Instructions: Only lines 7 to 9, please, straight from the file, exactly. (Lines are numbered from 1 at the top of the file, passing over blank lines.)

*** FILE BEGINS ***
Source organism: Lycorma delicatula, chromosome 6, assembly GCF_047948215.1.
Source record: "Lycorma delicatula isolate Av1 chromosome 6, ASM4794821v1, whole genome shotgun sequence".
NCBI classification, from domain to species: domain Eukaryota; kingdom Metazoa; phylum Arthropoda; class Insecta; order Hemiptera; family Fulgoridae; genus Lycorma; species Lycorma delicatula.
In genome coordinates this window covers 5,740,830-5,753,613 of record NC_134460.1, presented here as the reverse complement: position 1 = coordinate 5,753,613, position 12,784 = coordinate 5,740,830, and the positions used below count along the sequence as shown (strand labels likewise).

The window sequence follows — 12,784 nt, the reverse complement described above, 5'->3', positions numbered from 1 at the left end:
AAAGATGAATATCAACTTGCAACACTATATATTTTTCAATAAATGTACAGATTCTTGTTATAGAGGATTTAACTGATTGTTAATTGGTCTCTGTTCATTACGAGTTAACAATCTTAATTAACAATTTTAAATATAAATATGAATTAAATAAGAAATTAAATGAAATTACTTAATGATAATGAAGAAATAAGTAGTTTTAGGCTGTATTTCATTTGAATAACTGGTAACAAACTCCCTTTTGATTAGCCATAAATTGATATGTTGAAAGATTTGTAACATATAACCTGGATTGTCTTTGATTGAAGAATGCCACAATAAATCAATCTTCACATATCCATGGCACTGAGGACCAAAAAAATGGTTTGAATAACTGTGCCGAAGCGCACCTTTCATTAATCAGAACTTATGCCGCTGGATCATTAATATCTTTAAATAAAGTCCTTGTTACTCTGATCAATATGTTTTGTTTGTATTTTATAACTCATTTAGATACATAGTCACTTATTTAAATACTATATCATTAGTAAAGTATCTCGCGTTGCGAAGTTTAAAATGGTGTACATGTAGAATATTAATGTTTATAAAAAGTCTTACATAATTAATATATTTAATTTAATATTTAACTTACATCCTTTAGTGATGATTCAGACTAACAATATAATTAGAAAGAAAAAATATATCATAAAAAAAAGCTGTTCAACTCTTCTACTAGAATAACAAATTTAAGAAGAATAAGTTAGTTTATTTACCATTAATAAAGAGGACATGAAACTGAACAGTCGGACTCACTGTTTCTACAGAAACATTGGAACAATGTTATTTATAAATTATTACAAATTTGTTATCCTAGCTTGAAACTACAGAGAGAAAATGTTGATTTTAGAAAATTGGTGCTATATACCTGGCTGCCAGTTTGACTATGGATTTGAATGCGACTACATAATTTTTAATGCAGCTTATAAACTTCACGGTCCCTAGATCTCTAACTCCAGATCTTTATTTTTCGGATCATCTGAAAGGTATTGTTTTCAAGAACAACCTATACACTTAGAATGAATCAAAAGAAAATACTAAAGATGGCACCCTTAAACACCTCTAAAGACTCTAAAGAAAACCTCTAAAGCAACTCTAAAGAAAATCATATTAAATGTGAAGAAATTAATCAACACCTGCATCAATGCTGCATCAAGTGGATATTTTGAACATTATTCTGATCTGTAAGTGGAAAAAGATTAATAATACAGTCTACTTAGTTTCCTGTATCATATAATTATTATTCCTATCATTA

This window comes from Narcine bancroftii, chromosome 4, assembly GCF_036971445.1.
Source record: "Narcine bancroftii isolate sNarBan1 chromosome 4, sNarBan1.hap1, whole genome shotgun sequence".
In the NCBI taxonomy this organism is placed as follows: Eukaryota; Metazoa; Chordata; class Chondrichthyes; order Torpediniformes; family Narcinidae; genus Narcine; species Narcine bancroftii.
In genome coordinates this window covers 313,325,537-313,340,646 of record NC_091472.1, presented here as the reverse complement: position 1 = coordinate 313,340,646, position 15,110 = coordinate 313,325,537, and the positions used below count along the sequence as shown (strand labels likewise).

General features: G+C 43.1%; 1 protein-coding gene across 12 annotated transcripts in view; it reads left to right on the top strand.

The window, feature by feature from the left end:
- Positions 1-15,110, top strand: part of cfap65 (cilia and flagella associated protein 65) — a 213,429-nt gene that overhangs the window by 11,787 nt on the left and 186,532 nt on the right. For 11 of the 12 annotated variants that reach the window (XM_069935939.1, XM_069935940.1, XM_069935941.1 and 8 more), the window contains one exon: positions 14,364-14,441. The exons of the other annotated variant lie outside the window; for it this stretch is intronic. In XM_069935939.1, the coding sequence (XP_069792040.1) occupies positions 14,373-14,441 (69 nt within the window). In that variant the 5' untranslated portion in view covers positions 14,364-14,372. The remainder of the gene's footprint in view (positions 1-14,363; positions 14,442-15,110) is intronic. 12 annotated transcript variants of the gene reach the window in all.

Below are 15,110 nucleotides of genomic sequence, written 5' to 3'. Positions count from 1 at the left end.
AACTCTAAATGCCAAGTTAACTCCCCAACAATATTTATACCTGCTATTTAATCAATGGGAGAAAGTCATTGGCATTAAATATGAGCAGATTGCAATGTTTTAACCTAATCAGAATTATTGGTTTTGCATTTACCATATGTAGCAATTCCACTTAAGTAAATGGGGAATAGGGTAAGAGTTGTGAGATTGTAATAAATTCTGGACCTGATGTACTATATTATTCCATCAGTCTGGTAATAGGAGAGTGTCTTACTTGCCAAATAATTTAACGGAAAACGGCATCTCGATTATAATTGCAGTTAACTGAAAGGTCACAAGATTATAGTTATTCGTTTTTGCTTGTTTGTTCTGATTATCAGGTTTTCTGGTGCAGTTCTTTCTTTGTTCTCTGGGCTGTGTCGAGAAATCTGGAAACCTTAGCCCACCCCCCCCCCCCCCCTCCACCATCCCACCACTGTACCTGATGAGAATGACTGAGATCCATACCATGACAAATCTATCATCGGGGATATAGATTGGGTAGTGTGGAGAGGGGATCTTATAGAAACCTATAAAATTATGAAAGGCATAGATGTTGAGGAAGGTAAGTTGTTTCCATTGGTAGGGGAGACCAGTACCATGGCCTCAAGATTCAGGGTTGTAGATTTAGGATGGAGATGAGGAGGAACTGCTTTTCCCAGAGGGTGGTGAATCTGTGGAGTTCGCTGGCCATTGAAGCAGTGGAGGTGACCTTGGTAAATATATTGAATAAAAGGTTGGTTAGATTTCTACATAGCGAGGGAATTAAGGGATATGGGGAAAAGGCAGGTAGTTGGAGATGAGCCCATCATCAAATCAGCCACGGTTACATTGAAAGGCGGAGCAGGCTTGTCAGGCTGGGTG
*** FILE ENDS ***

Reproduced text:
This window comes from Narcine bancroftii, chromosome 4, assembly GCF_036971445.1.
Source record: "Narcine bancroftii isolate sNarBan1 chromosome 4, sNarBan1.hap1, whole genome shotgun sequence".
In the NCBI taxonomy this organism is placed as follows: Eukaryota; Metazoa; Chordata; class Chondrichthyes; order Torpediniformes; family Narcinidae; genus Narcine; species Narcine bancroftii.